I wasn’t alone
In 2010, in the wake of the “Great Recession of 2008,” I filed for bankruptcy.
Since 2008, states have cut $1.8 billion from their mental health budgets, according to the National Alliance on Mental Illness. How would you like to live in the great state of Vermont? They closed its only state-run psychiatric hospital after Hurricane Irene hit in 2011.
People who lost jobs and retirement incomes stopped paying mortgages, health insurance premiums, car notes, everything. At once banks and their lawyers were backlogged with foreclosure proceedings. Bankruptcy courts were clogged because unemployment was going up; businesses were failing; stock prices were plunging; 401ks were dying; i.e., all hell was breaking loose on Wall Street.
Small, private health care providers such as dentists, trainers, in-home support service workers, physical therapists, mental health professionals suddenly were struggling to make a living.
My therapist was not immune and becoming a bit snippy. Before I realized how bad my fiscal problems were, I wrote him two rubber checks in a row. I never wrote bad checks but it didn’t matter. The damage was done.
His practice was shrinking fast and I was no help. I was one of many big ticket items for him at $18,000 per year. He elected to work six days a week with minimum 12-hour days. He was well into a six-figure counseling practice. However, both of us were in the same boat. He was losing money, I lost money and everybody was in a bad mood.
In the beginning
When I first started therapy, I was in emergency mode. I was very suicidal, incredibly dysfunctional and major depression made my life nearly impossible to live. He told me I was only one of a few of his clients who, if I called, he would stop what he was doing and pick up the call. No one did that for me before. Nobody cared enough.
After I attempted suicide, he visited me twice in the hospital. My mother never even called while my father visited once and genuinely seemed distressed at the thought I would want to kill myself. After discharge and during intensive outpatient therapy, he reiterated his commitment to take my calls by giving me his home number. Who was this guy? Is he real? Apparently so.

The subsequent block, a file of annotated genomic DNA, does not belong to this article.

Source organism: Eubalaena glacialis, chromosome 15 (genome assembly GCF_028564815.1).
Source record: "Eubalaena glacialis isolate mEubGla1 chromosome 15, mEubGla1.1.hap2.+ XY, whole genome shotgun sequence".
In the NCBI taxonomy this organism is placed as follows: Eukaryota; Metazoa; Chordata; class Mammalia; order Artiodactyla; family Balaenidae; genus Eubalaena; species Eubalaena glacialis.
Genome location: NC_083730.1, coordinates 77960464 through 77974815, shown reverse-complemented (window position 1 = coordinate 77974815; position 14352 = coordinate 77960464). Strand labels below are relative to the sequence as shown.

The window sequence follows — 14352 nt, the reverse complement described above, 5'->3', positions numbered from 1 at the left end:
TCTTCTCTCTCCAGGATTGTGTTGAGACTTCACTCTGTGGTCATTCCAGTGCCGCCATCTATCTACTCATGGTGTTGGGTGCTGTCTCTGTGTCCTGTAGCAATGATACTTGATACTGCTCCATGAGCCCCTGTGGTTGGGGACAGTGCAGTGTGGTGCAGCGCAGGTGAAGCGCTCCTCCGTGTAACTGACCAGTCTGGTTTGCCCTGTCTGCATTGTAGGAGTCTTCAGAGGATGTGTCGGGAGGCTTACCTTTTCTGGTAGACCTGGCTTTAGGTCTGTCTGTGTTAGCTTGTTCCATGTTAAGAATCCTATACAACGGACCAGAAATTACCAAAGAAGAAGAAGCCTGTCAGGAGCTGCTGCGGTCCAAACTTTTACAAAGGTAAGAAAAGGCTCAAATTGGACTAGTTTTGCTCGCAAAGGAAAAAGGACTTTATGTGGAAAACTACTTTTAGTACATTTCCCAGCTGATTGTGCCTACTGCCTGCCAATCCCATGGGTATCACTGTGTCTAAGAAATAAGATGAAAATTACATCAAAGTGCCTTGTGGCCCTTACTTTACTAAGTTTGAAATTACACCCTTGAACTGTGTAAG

Before finances dried up, I regularly threw it in his face that he was a phony pretending to give a rat’s behind about someone like me. After all, I was only one client. He insisted that he actually, genuinely cared bout me. He said he wanted to give me his full attention. I reminded him I paid for his “genuine” care and attention. I didn’t pay friends to care yet he somehow he wanted me to believe he cared despite paying full fare.
Too much compassion
When I was about to declare bankruptcy I tried to end therapy. He wasn’t having it. He wouldn’t let me go. I absolutely insisted while I was in tears trying to rationalize I wanted desperately to honor him by not expecting virtually free therapy. After all, he had a lifestyle to maintain. He reduced my fee in half.
He explained he had an ethical obligation to continue our course of therapy. Terrific. Now he’s “obliged” to give me services. I was a charity case he could boast about. However, after a few years I knew in my gut what I said wasn’t true about him.
On one hand, I felt awful that I couldn’t pay him what he was worth. On the other hand, I knew I had something so many wish they’d had: a qualified, compassionate mental health professional. At one point I told him I wanted to repay him but he said it wasn’t necessary.
Five years ago I began paying $50 per month. He still sees me today. I know it’s a miracle. I also know he really loves and cares about me. What a gift.
Here’s what you can do
Anyone caught between a therapist and a tight budget, try reading this article. Also keep in mind that some therapists might be willing to see you via Skype, FaceTime or Google Hangouts. However, you should not establish virtual meetings without first meeting face to face for a period of time. Both of you need to get to know each other and build trust. The therapeutic relationship is best established in person and it is the single most important piece of talk therapy. Take the time to bond.
A friend of mine, while attending USC, had meetings every other week via FaceTime. When he came home for breaks, he would reconnect with his therapist face to face. Note: they already established a strong therapeutic relationship. For them, it made the most sense. My friend still sees him via FaceTime because he’s on the east coast in grad school. Of course, every situation is unique so don’t hesitate to negotiate for this so you can begin the process of healing.
Another alternative is the Abide app. Believe it or not, this app has several pre-recorded prayer on a variety of searchable topics. I actually heard prayers from Tony Evans and Mike Bickle. However, this is not a substitute for psychotherapy. It’s one more resource to help you stay sane and connected to God between sessions.
Also, any of these options might work well for those living in remote locations. Discuss these with your therapist and find out how much they are willing to accommodate you.
If they are willing, you may have found some gold.